We are very excited to announce that Dr. Sue Black will be delivering the opening keynote talk for this year’s Over the Air! A senior research associate at University College London, Dr. Black has been tireless in her support of Bletchley Park and of women in technology. She was also named one of London’s “Top 20 Technology Tweeters” by LondonLovesBusiness.com. She’ll be talking a bit about the history of our venue and the pioneering work in the field of computer science that took place there.
Sue Black is Senior Research Associate in the Software Systems Engineering group in the the Department of Computer Science at University College London and a Senior Consultant with Cornerstone Global Associates. You can find Sue on Wikipedia, Linkedin, Facebook and Twitter.
In 2009 Sue has been named Tech Hero by ITPRO magazine: “We look to Sir Tim, Sue Black and other tech leaders for inspiration”. She has also been presented with the BCS John Ivinson award and nominated for the Computer Weekly IT Blog Awards 2009: IT Twitter User of the Year!!!
A keen researcher, Sue completed a PhD in software measurement in 2001 in which she reformulated an algorithm used to compute the ripple effect measure for C source code. Her research interests aresoftware engineering, software measurement and software evolution and she is interested in anything that can help to improve the quality of software. Her most recent collaborative research paper is “Formal vs Agile: survival of the fittest” and single author paper “Deriving an approximation algorithm for automatic computation of ripple effect measures” .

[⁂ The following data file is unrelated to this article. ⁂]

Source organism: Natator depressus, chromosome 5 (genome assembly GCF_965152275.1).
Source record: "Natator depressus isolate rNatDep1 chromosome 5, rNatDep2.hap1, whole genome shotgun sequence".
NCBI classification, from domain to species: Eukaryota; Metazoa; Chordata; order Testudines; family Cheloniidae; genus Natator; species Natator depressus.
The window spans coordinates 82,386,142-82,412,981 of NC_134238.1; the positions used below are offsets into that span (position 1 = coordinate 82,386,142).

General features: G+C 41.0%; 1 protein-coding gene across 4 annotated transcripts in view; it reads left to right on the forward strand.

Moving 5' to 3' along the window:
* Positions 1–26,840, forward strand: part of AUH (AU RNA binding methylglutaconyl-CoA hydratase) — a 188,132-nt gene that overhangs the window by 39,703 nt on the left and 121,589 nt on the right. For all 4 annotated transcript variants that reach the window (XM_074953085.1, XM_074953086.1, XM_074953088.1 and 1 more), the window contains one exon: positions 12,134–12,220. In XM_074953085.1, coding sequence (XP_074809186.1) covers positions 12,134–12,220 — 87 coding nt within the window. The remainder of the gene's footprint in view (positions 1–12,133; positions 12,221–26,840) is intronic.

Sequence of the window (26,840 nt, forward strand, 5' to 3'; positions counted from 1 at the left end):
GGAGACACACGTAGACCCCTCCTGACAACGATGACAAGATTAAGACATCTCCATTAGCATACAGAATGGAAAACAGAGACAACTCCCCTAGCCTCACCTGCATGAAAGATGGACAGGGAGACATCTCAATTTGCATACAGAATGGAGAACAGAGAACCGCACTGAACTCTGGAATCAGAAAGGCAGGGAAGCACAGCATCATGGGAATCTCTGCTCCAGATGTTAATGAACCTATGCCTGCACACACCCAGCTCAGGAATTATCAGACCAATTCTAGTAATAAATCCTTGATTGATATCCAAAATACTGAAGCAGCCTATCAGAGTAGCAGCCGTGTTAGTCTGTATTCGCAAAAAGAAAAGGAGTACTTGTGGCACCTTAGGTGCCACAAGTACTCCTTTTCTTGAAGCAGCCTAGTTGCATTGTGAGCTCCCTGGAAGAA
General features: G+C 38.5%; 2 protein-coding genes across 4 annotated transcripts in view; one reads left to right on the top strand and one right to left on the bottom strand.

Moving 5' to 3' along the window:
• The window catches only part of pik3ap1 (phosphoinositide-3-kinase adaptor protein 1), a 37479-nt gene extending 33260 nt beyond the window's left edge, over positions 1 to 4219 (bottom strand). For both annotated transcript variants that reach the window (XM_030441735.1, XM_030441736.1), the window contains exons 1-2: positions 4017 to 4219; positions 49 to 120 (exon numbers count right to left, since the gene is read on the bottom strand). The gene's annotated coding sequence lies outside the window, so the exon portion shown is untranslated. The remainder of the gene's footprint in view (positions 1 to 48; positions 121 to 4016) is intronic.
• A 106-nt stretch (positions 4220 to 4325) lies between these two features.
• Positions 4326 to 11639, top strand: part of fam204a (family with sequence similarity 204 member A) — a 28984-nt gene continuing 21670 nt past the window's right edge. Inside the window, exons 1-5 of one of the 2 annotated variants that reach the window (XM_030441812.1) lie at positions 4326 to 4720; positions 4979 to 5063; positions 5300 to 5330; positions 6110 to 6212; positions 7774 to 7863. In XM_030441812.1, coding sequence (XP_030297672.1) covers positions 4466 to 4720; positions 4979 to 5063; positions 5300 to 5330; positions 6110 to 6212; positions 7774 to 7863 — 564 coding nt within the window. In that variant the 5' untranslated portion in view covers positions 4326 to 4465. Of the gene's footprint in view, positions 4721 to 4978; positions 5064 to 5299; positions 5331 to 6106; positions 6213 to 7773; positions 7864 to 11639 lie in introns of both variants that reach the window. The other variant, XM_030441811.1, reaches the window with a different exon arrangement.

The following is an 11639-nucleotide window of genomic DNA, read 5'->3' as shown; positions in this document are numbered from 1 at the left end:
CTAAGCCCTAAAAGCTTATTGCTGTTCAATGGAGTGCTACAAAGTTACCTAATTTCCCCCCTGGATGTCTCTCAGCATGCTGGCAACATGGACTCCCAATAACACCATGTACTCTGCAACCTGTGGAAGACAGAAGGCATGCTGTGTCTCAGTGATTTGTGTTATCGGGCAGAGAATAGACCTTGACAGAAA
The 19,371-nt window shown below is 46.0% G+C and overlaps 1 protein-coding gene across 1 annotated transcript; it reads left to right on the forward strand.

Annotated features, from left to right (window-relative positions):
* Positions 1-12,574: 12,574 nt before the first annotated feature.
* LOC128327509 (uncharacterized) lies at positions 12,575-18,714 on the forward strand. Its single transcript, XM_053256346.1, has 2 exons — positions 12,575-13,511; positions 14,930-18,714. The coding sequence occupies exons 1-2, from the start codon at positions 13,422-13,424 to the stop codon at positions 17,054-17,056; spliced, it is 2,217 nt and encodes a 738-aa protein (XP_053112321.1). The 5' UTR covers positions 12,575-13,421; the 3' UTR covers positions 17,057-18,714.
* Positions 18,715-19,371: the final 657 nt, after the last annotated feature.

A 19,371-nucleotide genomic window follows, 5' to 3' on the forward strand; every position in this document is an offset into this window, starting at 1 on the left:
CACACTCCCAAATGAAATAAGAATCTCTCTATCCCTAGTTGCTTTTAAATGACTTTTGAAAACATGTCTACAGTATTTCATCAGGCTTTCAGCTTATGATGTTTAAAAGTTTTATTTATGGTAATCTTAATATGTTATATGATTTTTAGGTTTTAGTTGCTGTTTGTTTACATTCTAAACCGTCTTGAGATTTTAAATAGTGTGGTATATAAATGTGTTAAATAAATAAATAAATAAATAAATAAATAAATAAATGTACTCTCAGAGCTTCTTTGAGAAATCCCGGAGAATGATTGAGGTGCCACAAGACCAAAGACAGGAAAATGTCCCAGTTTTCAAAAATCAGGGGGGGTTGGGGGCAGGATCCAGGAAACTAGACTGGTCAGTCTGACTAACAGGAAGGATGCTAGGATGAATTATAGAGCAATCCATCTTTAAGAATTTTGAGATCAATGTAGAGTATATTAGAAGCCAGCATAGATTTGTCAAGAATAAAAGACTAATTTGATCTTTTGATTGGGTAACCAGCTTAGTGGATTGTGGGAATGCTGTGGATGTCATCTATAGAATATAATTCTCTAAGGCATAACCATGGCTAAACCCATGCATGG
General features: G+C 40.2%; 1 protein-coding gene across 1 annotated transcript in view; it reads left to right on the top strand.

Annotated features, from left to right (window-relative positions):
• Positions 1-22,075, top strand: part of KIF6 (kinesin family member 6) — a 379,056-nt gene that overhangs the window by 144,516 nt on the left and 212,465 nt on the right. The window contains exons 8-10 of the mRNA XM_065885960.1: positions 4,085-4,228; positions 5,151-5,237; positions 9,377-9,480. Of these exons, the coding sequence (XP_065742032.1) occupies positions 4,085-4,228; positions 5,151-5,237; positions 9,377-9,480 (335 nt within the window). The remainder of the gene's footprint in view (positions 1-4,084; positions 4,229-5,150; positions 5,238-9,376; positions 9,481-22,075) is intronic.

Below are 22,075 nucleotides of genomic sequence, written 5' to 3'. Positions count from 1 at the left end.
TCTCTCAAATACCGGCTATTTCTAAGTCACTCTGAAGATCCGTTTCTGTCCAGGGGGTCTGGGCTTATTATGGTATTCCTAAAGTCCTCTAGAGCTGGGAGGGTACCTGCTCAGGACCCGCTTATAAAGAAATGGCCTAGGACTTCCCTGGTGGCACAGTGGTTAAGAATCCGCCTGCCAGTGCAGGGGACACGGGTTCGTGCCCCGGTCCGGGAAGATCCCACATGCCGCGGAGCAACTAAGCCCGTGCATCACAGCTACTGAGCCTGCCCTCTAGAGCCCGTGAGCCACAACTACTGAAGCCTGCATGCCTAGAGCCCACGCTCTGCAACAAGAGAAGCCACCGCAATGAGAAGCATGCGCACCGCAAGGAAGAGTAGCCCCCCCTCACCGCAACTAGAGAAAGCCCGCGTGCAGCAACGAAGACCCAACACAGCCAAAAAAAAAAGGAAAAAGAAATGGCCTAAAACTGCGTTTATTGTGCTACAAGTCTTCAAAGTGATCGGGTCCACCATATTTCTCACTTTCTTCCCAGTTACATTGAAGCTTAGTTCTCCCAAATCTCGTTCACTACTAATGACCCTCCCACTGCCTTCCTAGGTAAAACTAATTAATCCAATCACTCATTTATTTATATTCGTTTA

Since 1998 Sue has been campaigning for equality, and more support, for women in tech. She founded the online networks LondonBCSWomen in 1999 and BCSWomen in 2001, BCSWomen now has over 1200 members.
Sue blogs about her campaign to save Bletchley Park and the interesting times that she has had while raising awareness of its financial situation. Since July 2008, Sue has been raising awareness of the plight ofBletchley Park the site where codebreakers such as Alan Turing worked during World War Two. The work carried out there shortened that war by possibly two years saving millions of lives. Bletchley Park is also the birthplace of the first programmable, digital computer Colossus invented by Tommy Flowers .